Suppose $\langle a_n\rangle$ and $\langle b_n\rangle$ are two convergent sequences of real numbers such that $a_n > 0$ and $b_n > 0$ for all n. Suppose $\lim_{n \to \infty} a_n = a$ and $\lim_{n \to \infty} b_n = b$. Let $c_n = \frac{a_n}{b_n}$. Then

  1. $\langle c_n\rangle$ converges if $b \gt 0$

  2. $\langle c_n\rangle$ converges only if $a = 0$

  3. $\langle c_n\rangle$ converges only if $b \gt 0$

  4. $\limsup_{x \to \infty}c_n = \infty$ if $b = 0$

My Attempt:

Since $\langle a_n\rangle$ and $\langle b_n\rangle$ are positive terms sequences so $\lim_{n \to \infty}a_n = a \gt 0$ and $\lim_{n \to \infty}b_n = b \gt 0$ Also $\langle a_n\rangle$ and $\langle b_n\rangle$ are convergent. So $a$ and $b$ are finite. Therefore $\lim_{n \to \infty}c_n = \frac{a}{b} \gt 0$ and finite. Hence using above information, we say that option 1 is true and options 2,3 are false. Also we know that if $\lim_{n \to \infty}c_n = L$ then $\limsup_{n \to \infty} = L$ and $\liminf_{n \to \infty} = L$. Hence option 4 is false. I'm right ? If not then answer my question or point out my mistake. Thanks in advance.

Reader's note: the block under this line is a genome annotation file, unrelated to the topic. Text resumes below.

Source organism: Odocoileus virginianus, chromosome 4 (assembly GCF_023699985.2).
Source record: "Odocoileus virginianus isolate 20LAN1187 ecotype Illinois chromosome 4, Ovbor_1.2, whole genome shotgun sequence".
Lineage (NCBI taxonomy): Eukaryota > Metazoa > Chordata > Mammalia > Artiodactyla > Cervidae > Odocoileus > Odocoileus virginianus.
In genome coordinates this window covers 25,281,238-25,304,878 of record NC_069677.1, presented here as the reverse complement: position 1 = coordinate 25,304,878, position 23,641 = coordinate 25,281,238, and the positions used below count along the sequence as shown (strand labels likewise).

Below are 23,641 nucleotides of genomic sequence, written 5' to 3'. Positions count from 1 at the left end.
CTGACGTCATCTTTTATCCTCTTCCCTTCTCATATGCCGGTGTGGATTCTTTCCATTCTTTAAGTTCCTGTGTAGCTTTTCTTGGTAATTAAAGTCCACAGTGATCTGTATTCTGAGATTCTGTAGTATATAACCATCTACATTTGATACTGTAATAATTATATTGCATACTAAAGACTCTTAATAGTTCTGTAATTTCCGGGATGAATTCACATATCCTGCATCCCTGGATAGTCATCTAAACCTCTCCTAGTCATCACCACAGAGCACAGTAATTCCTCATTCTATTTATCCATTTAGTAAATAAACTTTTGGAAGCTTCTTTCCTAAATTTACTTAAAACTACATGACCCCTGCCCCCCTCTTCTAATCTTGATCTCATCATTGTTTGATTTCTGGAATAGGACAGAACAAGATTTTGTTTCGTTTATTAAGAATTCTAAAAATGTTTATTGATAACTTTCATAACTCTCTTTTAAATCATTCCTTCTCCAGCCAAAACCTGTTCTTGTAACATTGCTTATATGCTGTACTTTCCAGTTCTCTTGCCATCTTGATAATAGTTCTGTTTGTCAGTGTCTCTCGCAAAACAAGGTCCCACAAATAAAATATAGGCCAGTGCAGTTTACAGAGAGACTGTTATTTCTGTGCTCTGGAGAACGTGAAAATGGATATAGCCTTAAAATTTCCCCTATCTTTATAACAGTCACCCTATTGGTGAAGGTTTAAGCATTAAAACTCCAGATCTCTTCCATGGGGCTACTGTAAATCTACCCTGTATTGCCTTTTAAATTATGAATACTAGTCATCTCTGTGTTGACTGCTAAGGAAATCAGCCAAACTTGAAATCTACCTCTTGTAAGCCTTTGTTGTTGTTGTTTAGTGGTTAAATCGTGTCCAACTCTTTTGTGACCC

• $\begingroup$ What if $b_n = \frac{1}{n}$? $\endgroup$
    – Joe
    Jun 6, 2021 at 4:24
  • 1
    $\begingroup$ A general technique that I like to use for many math questions: before trying to prove anything, try out a few examples. What if $a_n=b_n=\frac{1}{n}$? What if $a_n=b_n=1$? Ideally, I'd try to think of possible counter-examples before trying to prove one way or the other. $\endgroup$
    – Joe
    Jun 6, 2021 at 4:32
  • $\begingroup$ Writing "$\color{red}{+}\infty$" for limits over $\mathbb{N}$ doesn't make much sense. $\endgroup$
    – metamorphy
    Jun 6, 2021 at 5:46
  • $\begingroup$ "Since ⟨an⟩ and ⟨bn⟩ are positive terms sequences so limn→+∞an=a>0 and limn→+∞bn=b>0" It is absolutely not true that if every terms is not zero then a limit can not be $0$. The limit is what the sequence gets close to and need not be or have any properties of the terms. It is VERY possible for all the terms to be larger than $0$ yet have the terms get close to $0$ as the limit. Take $b_n = \frac 1n$ or $b_n = \frac 1{2^n}$. Those have limits equal to $0$ but none of the terms actually are $0$. $\endgroup$
    – fleablood
    Jun 6, 2021 at 5:47

1 Answer 1


Strict inequalities are transformed to loose inequalities by taking the limits.

Therefore $a_n,b_n>0$ implies only $a,b\ge 0$ and zero cannot be excluded.

Let start with the case $b=0$.

  • $a_n=\dfrac 1n$ and $b_n=\dfrac 1{n^2}$ then $c_n=n\to\infty$ so $(2)$ is not true.

  • $a_n=\dfrac 3n$ and $b_n=\dfrac 1n$ then $c_n=3\to 3$ so $(3)$ and $(4)$ are not true.

It remains the case $b>0$

  • In that case $c_n\to \dfrac ab$ is well defined and $(1)$ is true.

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